Month: June 2020

fractured

It’s not that complicated, except for it is

Everyone has been talking about racism lately. I have been listening and thinking, but I have largely been silent on the internet, though I have talked about it with others. I have felt unsure of what to write–and I don’t tend to just go along with what is trending. I want to be more genuine than that.

I talked with my kids and things seemed really simple: we need to treat people with kindness and fairness. People haven’t done that, and we need to do better.

But it isn’t all that simple. This is about police brutality right now. That’s where the conversation started. I support police reform–my husband was a law enforcement officer for a few years, and I witnessed problems with training, policies, and attitudes. Black lives matter, and there have been horrific and horrible acts, many of which do not make the news and do not ever find any justice or resolution.

But in all of that, there are some issues without clear solutions.

We need to learn to compromise and not maintain all-or-nothing thinking. Public policy is rooted in ethical assumptions that can be complicated–do we value freedom, equality, justice? What do we value most? What does freedom and equality and justice even mean? These are also important questions and we can’t skip over them, assuming that they have easy answers.

And there are many things missing in the conversation, such as gun control, education, the support of families, and building up better communities.

I don’t always have the right words, but not many people do. I feel uncomfortable in my own experience sometimes, uncertain that I have something to say that is helpful or relevant.

There are a lot of problems in the world, and we can’t fix everything at once. But we can just try to be a little better, and to support good causes, and to be compassionate to others even if they don’t agree with us on everything.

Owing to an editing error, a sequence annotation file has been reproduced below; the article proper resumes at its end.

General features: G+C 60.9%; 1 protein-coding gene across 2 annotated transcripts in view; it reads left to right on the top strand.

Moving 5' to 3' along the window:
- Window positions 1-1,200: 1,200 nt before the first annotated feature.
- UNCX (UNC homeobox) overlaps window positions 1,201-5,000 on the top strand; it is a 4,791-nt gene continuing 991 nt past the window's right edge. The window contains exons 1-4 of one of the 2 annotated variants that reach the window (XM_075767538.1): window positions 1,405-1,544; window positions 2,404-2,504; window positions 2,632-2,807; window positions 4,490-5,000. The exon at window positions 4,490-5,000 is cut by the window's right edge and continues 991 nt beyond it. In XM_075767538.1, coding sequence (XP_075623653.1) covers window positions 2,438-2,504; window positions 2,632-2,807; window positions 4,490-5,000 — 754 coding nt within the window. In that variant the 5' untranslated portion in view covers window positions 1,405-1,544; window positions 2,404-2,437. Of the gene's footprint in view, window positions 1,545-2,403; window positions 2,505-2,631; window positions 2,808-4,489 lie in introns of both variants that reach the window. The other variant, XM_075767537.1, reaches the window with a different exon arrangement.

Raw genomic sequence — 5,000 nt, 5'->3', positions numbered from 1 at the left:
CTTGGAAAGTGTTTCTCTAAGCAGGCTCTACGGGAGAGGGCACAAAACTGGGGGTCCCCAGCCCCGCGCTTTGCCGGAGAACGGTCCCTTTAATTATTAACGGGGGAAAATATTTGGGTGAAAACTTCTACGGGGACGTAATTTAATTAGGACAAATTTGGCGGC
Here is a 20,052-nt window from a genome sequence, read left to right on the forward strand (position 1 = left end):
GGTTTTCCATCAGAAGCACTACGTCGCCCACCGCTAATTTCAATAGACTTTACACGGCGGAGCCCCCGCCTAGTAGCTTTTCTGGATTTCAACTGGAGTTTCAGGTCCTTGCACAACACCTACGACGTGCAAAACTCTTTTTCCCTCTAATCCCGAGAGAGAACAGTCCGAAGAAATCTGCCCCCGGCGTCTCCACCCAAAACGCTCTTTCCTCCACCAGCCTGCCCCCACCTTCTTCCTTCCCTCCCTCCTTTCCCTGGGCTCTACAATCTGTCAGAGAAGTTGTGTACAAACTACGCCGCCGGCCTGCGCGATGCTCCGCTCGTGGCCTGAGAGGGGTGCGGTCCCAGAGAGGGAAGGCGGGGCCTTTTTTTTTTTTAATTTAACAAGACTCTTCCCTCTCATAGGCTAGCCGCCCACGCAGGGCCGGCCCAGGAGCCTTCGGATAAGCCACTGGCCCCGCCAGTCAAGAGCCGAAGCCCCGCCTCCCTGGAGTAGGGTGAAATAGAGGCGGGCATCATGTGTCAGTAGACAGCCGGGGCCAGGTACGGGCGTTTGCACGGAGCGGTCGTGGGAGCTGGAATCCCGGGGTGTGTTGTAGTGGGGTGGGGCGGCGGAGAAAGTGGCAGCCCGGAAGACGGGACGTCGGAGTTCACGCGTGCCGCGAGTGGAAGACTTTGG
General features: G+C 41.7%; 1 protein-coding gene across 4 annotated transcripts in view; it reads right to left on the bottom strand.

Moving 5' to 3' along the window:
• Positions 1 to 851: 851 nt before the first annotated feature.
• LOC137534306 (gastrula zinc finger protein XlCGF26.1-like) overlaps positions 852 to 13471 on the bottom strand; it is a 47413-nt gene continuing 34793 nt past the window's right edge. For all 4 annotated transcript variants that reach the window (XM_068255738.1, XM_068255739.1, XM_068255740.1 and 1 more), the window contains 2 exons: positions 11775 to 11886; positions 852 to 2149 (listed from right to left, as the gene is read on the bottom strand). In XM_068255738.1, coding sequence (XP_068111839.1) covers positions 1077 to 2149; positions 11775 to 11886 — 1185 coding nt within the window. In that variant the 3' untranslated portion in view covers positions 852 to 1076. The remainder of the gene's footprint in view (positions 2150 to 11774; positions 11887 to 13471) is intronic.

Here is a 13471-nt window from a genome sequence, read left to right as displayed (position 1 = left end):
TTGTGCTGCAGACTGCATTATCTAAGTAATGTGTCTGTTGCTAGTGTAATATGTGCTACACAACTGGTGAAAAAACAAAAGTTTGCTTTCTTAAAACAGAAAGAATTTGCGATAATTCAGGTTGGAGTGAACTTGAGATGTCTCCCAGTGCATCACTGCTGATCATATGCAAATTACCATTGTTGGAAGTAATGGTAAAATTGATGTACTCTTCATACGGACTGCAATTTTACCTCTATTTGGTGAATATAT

inspiration

The Only Life Hack That Works

I just finished reading a book about habits. I guess part of me wanted to read the book and then immediately have better habits. But it doesn’t work like that.

I really love self-help books. But self-help books don’t change my life. If I read a book about habits, I still have to have the determination to change my own habits. If I read a book about marriage, then I have to do the work to improve my relationship. If I want to improve my parenting, I have to try better to treat my children with more love.

I can’t read something and have it immediately change my behavior. While thinking about behavior in a better way and educating myself can help me improve, there is no one idea or one method that will help me become the person I want to be.

Except for there is one thing: following Jesus Christ is the one solution to fix bad behavior, heal relationships, and become the person that I want to be.

When I am trying to better follow Jesus Christ, that is when I start to make the biggest progress in my life. I feel different. I am happier and my capacities increase. The pain from past mistakes goes away and I am left with peace. I find increased patience and love. Through the atonement of Jesus Christ, I find the strength and ability to overcome any of life’s challenges.

 

 

 

 

inspiration

Gulf of misery and endless wo

For our family scripture study, Dillon started reading a familiar scripture:

And now, my sons, remember, remember that it is upon the rock of our Redeemer, who is Christ, the Son of God, that ye must build your foundation; that when the devil shall send forth his mighty winds, yea, his shafts in the whirlwind, yea, when all his hail and his mighty storm shall beat upon you, it shall have no power over you to drag you down to the gulf of misery and endless wo, because of the rock upon which ye are built, which is a sure foundation, a foundation whereon if men build they cannot fall. (Helaman 5:12)

As he read, I realized I hadn’t paid much attention to the scripture. I just thought it was about building your foundation on Jesus Christ: you keep the commandments, you build on the rock, and you’ll be okay. But there is more to that scripture.

I suddenly connected to the phrase “gulf of misery and endless wo,” because I have felt that way before: discouraged and miserable and horrible. I thought I was building my foundation on Jesus Christ–I read my scriptures, pray, repent, and keep the commandments. Why do I get so miserable sometimes?

Temptations can be different than I expect. Sometimes I am tempted to lie, steal, cheat, waste time, or be mean to someone else. But more often, I am tempted with doubt, questions, pride, and discouragement.

What if my emotional foundation was built upon Jesus Christ? What if I was able to build patience and faith and hope–so much so, that no matter what happened, I would never be discouraged because I believed in Jesus?

My faith is often too reliant on my circumstances, and when things are difficult, I wonder if God cares. But He does care, and he provides for me over and over again. Maybe it isn’t in huge miraculous ways–in fact, the most powerful way that He helps me is that when I rely on Him with humility and gratitude, I never feel discouraged or miserable, no matter what happens to me. I feel happy.